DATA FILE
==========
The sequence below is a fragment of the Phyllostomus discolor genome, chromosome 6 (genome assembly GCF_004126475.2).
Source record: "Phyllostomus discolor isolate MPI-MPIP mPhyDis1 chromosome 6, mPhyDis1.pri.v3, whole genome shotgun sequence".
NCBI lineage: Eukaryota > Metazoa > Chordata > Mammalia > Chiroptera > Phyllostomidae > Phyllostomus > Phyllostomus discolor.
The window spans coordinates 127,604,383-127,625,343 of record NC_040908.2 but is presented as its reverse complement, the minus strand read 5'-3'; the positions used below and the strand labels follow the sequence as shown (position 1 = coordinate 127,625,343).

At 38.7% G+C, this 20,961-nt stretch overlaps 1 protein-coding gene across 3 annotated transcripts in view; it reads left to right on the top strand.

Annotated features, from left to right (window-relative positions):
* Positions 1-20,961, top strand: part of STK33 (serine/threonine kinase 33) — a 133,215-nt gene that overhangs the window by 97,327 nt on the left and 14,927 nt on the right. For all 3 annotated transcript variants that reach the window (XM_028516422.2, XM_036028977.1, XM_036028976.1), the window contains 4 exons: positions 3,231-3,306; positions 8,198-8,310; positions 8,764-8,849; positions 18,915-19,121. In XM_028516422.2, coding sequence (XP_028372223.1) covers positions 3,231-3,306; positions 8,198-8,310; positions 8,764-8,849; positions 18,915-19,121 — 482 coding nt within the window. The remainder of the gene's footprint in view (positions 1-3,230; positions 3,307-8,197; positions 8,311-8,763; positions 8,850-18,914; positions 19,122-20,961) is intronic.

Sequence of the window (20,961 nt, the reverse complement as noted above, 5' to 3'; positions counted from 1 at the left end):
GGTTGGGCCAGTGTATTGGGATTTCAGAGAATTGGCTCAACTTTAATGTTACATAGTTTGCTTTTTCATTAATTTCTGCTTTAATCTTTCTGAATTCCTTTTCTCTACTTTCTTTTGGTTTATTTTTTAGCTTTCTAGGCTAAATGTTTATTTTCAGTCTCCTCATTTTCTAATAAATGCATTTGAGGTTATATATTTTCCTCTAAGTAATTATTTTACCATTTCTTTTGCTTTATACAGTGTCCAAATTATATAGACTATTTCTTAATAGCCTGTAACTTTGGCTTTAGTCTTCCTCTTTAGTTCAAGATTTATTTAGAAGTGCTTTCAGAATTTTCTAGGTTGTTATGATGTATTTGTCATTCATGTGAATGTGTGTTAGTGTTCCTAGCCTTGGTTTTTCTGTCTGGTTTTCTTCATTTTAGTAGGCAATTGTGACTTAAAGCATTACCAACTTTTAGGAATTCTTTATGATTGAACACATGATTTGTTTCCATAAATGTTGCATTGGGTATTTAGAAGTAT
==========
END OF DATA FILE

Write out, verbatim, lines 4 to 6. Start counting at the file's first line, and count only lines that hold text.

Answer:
The window spans coordinates 127,604,383-127,625,343 of record NC_040908.2 but is presented as its reverse complement, the minus strand read 5'-3'; the positions used below and the strand labels follow the sequence as shown (position 1 = coordinate 127,625,343).

At 38.7% G+C, this 20,961-nt stretch overlaps 1 protein-coding gene across 3 annotated transcripts in view; it reads left to right on the top strand.

Annotated features, from left to right (window-relative positions):